HKLM\SOFTWARE\RES\Workspace Manager\RelayServer\MinimumFreeDiskSpace has been set (DWORD, decimal value in MB).

  • Investigate for clues of what the Relay Server is doing. Run the Relay Server in interactive mode by typing the command C:\Program Files\RES Software\Workspace Manager\Relay Server\RelayServer.exe /interactive. It never has been that easy to get through to someone I guess, but you’ll have to click Start to really have him talking.

Figure 3

  1. Here you can see if the Relay Server is listening on a port and on which port (1943 in this example), this is 1942 by default.
  2. The connected clients are shown. Unfortunately no client names are displayed.
  3. How many agent and/or other relay server requests are being sent to this relay server.
  4. Concurrent connections to the Relay Server. This is not the number of agents connected to the Relay Server but a nice rule of thumb is to divide this by two to get an estimate.
  5. The different cache stages, of the different hosted environments, are displayed here. Normally only one or two stages for a hosted environment are displayed. More stages for a single environment may indicate an issue in processing the cache stages.
  6. Transactions queued displays the amount of transactions in the Relay Servers’ transaction queue, check if this is high. When the Trans queued reaches 50,000 the Relay Server will stop accepting connections until it reaches 40,000 queued transactions.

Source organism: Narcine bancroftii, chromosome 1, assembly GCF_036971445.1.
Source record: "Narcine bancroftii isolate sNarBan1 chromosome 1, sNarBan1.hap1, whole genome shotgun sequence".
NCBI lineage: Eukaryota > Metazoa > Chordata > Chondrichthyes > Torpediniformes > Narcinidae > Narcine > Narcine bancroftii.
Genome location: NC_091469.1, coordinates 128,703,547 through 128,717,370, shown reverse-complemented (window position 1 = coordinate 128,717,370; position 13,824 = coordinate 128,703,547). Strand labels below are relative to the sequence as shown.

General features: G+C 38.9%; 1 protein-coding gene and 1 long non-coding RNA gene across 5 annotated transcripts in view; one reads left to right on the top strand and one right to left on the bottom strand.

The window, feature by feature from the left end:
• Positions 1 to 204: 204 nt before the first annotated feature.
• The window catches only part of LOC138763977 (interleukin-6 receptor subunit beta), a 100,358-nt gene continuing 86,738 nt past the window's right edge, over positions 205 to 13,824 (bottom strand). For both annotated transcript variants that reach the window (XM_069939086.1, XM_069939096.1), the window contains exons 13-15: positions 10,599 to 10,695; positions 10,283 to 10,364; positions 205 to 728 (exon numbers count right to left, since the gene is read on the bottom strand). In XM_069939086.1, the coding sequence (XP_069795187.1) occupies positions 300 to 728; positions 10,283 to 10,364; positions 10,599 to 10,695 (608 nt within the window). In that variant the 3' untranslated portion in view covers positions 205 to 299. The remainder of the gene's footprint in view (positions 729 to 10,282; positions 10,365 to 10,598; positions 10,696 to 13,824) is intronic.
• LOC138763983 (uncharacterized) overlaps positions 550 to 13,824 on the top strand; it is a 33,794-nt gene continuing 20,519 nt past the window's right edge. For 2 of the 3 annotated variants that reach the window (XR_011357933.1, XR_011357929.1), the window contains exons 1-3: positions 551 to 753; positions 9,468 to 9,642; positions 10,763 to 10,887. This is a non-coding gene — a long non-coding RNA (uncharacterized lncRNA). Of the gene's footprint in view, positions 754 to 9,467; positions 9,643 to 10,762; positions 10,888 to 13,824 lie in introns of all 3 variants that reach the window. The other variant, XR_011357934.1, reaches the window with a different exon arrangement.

• Is there a high CPU load on the Relay Server? If so, then there’s normally an issue on the Database server end. You could check if the RES Workspace Manager database is not full (is it set to fixed size or set to auto grow).
  • If you want to see the mental health of your relay server then you can dump the Relay Server state to a RelayServer_State.xml file with the command C:\Program Files\RES Software\Workspace Manager\Relay Server\RelayServer.exe /dump

The file will be created in C:\Program Files\RES Software\Workspace Manager\Relay Server\RelayServer.exe and could become handy for RES Support when you raise a case.

  • Some more in depth information over time can be gathered by using the Performance counters which are available for the Relay Server. Add to these counters the %Avg. Disk Read Queue Length and %Avg. Disk Write Length or the disk on which the Relay Server Cache resides, %Processor time and if needed some memory counters like Available Mbytes and Committed Bytes and you should have nice impression about what’s going on. For a detailed list of Relay Server Performance counters have a look at the RES Workspace Manager Administration Guide.